Automation and rapidly growing AI will reduce 9 percent of global jobs and transform one-third by 2040, while at the same time, creating massive new technology and automation stemmed jobs which will test the states adaptability to maneuvering technology.
This will have a disproportionate effect across the countries and regions. The element of superstar firms, the new multinationals, will critically affect world economies and make definitive inroads in the affairs of politics.
The technological forces will surpass all other forces in intensity, especially with the significant rise of AI and Biotechnology. The US-China rivalry in this sphere will be rampant.
AI will disrupt the global current workforce while also creating new dimensions of labor, compelling the countries to remodel their working force structures. The application of AI in warfare will be on the rise and will be adding a new element to the geopolitical dynamics.
AI is well-positioned to fly and reach space which will turn space diplomacy into a new form and bring the two global rivals face to face. AI will siphon out the human element of emotions in making decisions having social effects.
China or the US?
As these forces interact, the world will see five possible scenarios in which the first three are prominent.
In the first scenario, it will be the US and allies-led democracy which will manipulate the world. Being democratic, there will be more space for innovation and the rise of technology with robust public-private partnerships will prosperously affect the economic growth of the countries.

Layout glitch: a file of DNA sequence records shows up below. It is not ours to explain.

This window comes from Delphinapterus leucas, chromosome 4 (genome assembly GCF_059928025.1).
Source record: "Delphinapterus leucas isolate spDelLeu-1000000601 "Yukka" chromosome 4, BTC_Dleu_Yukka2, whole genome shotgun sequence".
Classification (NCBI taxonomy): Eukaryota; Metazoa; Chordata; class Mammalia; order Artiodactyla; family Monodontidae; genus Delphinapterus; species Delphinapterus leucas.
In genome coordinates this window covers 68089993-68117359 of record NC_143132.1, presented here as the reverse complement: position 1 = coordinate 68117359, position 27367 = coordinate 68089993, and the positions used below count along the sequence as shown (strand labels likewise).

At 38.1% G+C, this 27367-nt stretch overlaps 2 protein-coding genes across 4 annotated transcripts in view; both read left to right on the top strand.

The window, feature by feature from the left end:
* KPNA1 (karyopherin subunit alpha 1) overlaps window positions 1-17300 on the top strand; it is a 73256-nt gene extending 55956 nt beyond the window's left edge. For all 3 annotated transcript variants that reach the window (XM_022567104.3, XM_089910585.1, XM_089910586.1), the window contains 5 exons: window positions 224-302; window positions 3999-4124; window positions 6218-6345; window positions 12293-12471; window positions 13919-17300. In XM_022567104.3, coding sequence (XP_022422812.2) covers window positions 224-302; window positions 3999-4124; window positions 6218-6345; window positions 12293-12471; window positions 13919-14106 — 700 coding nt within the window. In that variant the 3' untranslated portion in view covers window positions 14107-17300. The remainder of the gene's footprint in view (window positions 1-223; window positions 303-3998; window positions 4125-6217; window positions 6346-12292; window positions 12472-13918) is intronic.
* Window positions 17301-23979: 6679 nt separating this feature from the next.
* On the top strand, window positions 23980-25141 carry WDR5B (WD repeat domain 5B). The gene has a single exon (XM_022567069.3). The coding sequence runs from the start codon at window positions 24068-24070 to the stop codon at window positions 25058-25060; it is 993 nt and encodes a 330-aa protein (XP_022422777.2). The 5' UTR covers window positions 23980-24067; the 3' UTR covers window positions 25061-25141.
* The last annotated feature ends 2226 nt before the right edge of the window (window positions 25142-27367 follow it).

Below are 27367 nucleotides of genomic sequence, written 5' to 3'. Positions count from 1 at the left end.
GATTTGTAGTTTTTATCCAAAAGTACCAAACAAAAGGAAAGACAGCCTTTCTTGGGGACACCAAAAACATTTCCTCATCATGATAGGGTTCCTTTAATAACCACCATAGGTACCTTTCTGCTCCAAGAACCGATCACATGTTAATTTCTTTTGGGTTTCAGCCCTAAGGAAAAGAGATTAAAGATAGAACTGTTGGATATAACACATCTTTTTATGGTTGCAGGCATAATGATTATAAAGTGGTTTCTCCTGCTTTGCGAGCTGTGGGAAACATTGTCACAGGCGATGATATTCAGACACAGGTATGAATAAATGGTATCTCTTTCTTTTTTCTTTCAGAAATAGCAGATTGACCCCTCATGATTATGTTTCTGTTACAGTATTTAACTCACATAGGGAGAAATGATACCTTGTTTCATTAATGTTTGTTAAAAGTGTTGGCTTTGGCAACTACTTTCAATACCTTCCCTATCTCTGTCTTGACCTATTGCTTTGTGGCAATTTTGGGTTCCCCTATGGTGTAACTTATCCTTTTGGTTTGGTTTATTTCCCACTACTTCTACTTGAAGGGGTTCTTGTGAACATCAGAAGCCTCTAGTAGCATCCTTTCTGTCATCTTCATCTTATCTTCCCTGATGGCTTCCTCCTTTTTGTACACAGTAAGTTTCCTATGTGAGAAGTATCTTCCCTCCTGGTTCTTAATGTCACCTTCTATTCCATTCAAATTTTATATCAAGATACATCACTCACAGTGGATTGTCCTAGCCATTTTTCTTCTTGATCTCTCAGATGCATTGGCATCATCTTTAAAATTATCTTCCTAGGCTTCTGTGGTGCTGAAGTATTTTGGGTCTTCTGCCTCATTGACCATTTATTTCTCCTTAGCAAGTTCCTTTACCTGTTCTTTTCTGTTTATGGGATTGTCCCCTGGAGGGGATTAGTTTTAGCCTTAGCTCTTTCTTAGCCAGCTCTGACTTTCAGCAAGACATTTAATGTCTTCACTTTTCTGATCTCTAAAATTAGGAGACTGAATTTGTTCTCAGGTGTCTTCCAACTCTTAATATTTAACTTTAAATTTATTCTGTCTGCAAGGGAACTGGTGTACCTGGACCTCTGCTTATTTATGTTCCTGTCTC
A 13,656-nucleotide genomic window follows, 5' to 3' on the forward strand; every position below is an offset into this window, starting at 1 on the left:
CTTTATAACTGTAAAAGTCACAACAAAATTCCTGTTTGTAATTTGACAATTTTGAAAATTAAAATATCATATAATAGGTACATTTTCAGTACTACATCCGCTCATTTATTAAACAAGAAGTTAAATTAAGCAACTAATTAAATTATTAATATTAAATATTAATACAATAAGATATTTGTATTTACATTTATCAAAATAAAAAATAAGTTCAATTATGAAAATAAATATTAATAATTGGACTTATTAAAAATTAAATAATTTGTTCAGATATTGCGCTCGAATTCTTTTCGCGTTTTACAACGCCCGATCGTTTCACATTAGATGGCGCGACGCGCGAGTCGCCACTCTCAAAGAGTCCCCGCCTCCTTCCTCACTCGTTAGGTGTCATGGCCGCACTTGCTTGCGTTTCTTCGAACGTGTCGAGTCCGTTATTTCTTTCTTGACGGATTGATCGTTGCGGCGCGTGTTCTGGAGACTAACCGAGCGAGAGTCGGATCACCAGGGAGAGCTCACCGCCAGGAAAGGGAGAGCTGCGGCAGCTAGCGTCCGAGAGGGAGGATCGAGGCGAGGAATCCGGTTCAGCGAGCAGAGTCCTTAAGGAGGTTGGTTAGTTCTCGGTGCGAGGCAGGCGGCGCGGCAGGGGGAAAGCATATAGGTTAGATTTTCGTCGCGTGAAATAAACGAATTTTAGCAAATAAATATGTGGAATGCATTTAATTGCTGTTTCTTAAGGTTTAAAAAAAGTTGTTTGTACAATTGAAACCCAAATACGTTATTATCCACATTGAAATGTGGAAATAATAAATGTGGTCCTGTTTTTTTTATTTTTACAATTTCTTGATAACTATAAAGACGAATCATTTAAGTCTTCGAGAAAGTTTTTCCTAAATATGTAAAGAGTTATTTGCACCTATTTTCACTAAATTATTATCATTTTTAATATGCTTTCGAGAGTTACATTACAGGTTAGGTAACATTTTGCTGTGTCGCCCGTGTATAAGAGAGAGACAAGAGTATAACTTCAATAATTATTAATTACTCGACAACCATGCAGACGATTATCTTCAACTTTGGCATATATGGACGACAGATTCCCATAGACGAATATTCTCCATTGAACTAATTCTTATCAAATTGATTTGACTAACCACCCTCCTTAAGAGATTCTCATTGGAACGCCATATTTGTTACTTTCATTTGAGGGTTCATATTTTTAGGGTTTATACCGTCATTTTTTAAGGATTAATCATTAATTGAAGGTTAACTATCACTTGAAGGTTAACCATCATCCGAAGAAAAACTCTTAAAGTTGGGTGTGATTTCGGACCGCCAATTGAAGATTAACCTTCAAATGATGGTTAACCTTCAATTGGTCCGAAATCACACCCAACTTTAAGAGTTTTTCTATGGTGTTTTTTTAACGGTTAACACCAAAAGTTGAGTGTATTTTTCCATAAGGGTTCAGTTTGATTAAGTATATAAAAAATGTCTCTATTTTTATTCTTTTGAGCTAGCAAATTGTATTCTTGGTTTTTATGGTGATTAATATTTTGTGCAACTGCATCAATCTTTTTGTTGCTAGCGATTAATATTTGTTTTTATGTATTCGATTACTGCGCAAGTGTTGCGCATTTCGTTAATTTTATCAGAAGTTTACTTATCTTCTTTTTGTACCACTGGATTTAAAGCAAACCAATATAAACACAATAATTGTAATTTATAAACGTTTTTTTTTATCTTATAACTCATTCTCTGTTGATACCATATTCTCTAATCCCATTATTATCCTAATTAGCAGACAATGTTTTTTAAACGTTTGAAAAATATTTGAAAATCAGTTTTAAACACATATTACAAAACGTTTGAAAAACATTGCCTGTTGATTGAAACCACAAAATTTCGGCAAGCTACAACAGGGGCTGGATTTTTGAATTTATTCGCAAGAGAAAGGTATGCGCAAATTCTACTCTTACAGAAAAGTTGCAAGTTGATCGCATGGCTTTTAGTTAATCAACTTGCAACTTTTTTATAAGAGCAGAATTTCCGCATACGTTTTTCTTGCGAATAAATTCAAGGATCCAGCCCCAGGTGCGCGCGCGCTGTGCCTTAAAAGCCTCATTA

This will enable the states to be responsive to their people’s needs while at the same time making adaptations, unlike in the repressive regimes of Russian and China whose policies will let them on a steady decline.
In the second scenario, it will be China which will be mastering the world arena but not exactly leading it due to its inherent repressive dynamics. This will happen on an account of the failure of international organizations with the least interest paid to them by the major powers.
The factors of the high national debt, the costs of caring for aging populations, and hazardous environmental occurrences will havoc states’ budgets and keep them away from spending on education, infrastructure, and scientific research.
In these circumstances due to the integrally centralist and controlled Chinese centralism, China will gain global attention through its global infrastructure packages and other initiatives. Many countries will thus tilt to the Chinese sidelines.
In the third effectual scenario, it will be a contested coexistence of the US and China that will emerge. This will be based on shared economic and growth preferences and agreements.
Much of what is stated in the report must be happening in the world ahead but much of what is left unstated is more critical. Summed up, there will be more instability, pandemics, economic recessions, state conflicts, and disorders in the five different worlds that lay ahead.
The author is a civil servant and socio-political analyst based in Quetta who works for the government of Baluchistan. The views expressed in this article are the author’s own and do not necessarily reflect the editorial policy of Global Village Space.